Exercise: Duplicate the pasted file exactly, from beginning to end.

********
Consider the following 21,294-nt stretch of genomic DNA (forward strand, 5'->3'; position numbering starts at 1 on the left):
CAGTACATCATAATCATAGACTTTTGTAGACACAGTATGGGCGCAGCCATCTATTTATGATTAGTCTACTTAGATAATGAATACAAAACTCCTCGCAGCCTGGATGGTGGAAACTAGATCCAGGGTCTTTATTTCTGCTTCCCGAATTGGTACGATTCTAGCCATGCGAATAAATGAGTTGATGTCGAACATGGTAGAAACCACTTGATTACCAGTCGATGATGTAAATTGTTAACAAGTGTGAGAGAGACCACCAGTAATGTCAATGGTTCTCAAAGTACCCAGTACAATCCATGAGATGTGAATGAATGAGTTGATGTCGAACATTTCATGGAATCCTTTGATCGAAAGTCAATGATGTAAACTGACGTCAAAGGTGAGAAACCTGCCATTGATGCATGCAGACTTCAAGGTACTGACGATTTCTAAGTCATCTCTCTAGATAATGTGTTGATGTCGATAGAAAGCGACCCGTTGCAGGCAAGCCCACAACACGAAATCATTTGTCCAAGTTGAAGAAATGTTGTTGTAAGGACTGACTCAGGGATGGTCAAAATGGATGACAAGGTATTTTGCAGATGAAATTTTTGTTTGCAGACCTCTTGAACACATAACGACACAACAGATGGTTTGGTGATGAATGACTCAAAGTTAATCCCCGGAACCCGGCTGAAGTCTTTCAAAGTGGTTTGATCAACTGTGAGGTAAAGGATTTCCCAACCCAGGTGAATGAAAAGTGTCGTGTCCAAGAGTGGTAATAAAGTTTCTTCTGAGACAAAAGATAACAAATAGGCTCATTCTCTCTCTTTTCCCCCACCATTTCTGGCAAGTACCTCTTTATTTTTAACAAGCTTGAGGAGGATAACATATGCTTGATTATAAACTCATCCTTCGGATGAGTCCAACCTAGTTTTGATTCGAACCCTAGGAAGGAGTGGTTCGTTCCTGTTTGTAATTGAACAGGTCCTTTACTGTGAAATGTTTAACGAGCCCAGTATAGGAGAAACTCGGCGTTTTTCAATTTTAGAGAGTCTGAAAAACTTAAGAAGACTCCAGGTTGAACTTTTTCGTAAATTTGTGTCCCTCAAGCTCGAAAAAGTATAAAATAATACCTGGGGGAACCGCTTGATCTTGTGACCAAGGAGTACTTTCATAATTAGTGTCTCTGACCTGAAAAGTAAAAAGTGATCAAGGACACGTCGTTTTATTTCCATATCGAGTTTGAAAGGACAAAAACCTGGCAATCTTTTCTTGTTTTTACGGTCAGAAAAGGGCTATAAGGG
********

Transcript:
Consider the following 21,294-nt stretch of genomic DNA (forward strand, 5'->3'; position numbering starts at 1 on the left):
CAGTACATCATAATCATAGACTTTTGTAGACACAGTATGGGCGCAGCCATCTATTTATGATTAGTCTACTTAGATAATGAATACAAAACTCCTCGCAGCCTGGATGGTGGAAACTAGATCCAGGGTCTTTATTTCTGCTTCCCGAATTGGTACGATTCTAGCCATGCGAATAAATGAGTTGATGTCGAACATGGTAGAAACCACTTGATTACCAGTCGATGATGTAAATTGTTAACAAGTGTGAGAGAGACCACCAGTAATGTCAATGGTTCTCAAAGTACCCAGTACAATCCATGAGATGTGAATGAATGAGTTGATGTCGAACATTTCATGGAATCCTTTGATCGAAAGTCAATGATGTAAACTGACGTCAAAGGTGAGAAACCTGCCATTGATGCATGCAGACTTCAAGGTACTGACGATTTCTAAGTCATCTCTCTAGATAATGTGTTGATGTCGATAGAAAGCGACCCGTTGCAGGCAAGCCCACAACACGAAATCATTTGTCCAAGTTGAAGAAATGTTGTTGTAAGGACTGACTCAGGGATGGTCAAAATGGATGACAAGGTATTTTGCAGATGAAATTTTTGTTTGCAGACCTCTTGAACACATAACGACACAACAGATGGTTTGGTGATGAATGACTCAAAGTTAATCCCCGGAACCCGGCTGAAGTCTTTCAAAGTGGTTTGATCAACTGTGAGGTAAAGGATTTCCCAACCCAGGTGAATGAAAAGTGTCGTGTCCAAGAGTGGTAATAAAGTTTCTTCTGAGACAAAAGATAACAAATAGGCTCATTCTCTCTCTTTTCCCCCACCATTTCTGGCAAGTACCTCTTTATTTTTAACAAGCTTGAGGAGGATAACATATGCTTGATTATAAACTCATCCTTCGGATGAGTCCAACCTAGTTTTGATTCGAACCCTAGGAAGGAGTGGTTCGTTCCTGTTTGTAATTGAACAGGTCCTTTACTGTGAAATGTTTAACGAGCCCAGTATAGGAGAAACTCGGCGTTTTTCAATTTTAGAGAGTCTGAAAAACTTAAGAAGACTCCAGGTTGAACTTTTTCGTAAATTTGTGTCCCTCAAGCTCGAAAAAGTATAAAATAATACCTGGGGGAACCGCTTGATCTTGTGACCAAGGAGTACTTTCATAATTAGTGTCTCTGACCTGAAAAGTAAAAAGTGATCAAGGACACGTCGTTTTATTTCCATATCGAGTTTGAAAGGACAAAAACCTGGCAATCTTTTCTTGTTTTTACGGTCAGAAAAGGGCTATAAGGG